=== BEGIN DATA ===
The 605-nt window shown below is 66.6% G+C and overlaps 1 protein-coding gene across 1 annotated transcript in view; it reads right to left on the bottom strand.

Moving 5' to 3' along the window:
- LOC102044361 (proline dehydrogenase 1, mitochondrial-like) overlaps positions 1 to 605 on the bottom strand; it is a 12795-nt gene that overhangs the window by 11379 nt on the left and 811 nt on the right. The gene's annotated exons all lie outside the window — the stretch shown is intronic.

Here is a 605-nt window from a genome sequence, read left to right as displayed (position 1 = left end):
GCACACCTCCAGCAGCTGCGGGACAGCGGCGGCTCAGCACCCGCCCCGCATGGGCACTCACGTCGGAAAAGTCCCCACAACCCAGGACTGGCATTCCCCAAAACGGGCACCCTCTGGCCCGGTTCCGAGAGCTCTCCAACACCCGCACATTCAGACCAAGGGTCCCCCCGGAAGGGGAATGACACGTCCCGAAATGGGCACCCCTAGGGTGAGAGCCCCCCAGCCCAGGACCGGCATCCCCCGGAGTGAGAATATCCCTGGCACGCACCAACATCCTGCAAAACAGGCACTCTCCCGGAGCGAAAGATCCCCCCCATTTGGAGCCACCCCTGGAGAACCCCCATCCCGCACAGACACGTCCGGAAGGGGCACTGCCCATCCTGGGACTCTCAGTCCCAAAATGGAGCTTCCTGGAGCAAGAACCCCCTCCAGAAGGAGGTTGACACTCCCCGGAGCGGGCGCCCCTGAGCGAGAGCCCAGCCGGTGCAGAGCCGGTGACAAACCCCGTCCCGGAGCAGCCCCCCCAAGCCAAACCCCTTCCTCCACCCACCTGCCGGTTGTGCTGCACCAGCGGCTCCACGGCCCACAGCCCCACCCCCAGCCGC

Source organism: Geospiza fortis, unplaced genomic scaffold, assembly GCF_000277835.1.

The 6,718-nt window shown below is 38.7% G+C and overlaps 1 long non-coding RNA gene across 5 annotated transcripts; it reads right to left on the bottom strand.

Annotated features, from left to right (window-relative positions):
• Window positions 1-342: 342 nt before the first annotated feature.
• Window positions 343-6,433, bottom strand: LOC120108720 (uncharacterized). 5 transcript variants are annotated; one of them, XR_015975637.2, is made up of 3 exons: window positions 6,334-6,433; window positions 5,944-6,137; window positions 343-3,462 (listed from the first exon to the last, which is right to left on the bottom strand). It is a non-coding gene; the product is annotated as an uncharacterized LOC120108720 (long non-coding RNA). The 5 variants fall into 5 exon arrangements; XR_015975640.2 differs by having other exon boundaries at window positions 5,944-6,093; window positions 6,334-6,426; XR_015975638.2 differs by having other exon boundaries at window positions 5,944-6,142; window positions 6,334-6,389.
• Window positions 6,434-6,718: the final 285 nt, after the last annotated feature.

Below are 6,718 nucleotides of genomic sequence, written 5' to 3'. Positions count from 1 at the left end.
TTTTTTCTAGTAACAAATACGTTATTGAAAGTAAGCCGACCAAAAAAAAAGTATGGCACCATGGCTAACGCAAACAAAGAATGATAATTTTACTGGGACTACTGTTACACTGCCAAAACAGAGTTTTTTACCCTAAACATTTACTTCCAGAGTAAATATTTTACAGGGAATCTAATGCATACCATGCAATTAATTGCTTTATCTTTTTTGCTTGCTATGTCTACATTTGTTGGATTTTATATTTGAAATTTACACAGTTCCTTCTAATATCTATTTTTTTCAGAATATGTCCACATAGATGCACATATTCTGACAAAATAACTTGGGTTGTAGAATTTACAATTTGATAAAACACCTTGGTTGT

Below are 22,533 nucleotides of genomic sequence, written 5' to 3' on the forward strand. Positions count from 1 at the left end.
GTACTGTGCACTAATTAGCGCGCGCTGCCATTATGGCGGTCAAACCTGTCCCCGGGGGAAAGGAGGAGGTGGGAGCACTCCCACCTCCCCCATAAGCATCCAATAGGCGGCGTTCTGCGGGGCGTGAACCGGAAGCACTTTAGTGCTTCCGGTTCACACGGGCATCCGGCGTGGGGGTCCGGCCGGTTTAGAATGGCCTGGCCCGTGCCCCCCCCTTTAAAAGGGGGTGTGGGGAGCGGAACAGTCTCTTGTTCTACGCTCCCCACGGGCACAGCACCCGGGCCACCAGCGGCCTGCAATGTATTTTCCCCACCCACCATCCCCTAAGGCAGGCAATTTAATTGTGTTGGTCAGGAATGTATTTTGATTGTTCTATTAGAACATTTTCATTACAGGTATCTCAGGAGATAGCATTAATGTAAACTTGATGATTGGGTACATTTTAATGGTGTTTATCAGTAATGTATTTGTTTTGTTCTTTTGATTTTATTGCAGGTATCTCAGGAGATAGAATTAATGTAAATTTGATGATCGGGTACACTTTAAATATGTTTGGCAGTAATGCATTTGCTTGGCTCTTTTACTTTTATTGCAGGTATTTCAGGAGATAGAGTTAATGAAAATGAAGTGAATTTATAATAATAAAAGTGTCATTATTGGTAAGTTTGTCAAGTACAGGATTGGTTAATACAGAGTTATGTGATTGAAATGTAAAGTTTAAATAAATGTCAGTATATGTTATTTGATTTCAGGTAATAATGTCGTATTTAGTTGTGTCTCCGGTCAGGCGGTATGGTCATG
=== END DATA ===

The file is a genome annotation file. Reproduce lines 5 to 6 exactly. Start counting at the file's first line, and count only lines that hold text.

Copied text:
GCACACCTCCAGCAGCTGCGGGACAGCGGCGGCTCAGCACCCGCCCCGCATGGGCACTCACGTCGGAAAAGTCCCCACAACCCAGGACTGGCATTCCCCAAAACGGGCACCCTCTGGCCCGGTTCCGAGAGCTCTCCAACACCCGCACATTCAGACCAAGGGTCCCCCCGGAAGGGGAATGACACGTCCCGAAATGGGCACCCCTAGGGTGAGAGCCCCCCAGCCCAGGACCGGCATCCCCCGGAGTGAGAATATCCCTGGCACGCACCAACATCCTGCAAAACAGGCACTCTCCCGGAGCGAAAGATCCCCCCCATTTGGAGCCACCCCTGGAGAACCCCCATCCCGCACAGACACGTCCGGAAGGGGCACTGCCCATCCTGGGACTCTCAGTCCCAAAATGGAGCTTCCTGGAGCAAGAACCCCCTCCAGAAGGAGGTTGACACTCCCCGGAGCGGGCGCCCCTGAGCGAGAGCCCAGCCGGTGCAGAGCCGGTGACAAACCCCGTCCCGGAGCAGCCCCCCCAAGCCAAACCCCTTCCTCCACCCACCTGCCGGTTGTGCTGCACCAGCGGCTCCACGGCCCACAGCCCCACCCCCAGCCGC

Source organism: Geospiza fortis, unplaced genomic scaffold, assembly GCF_000277835.1.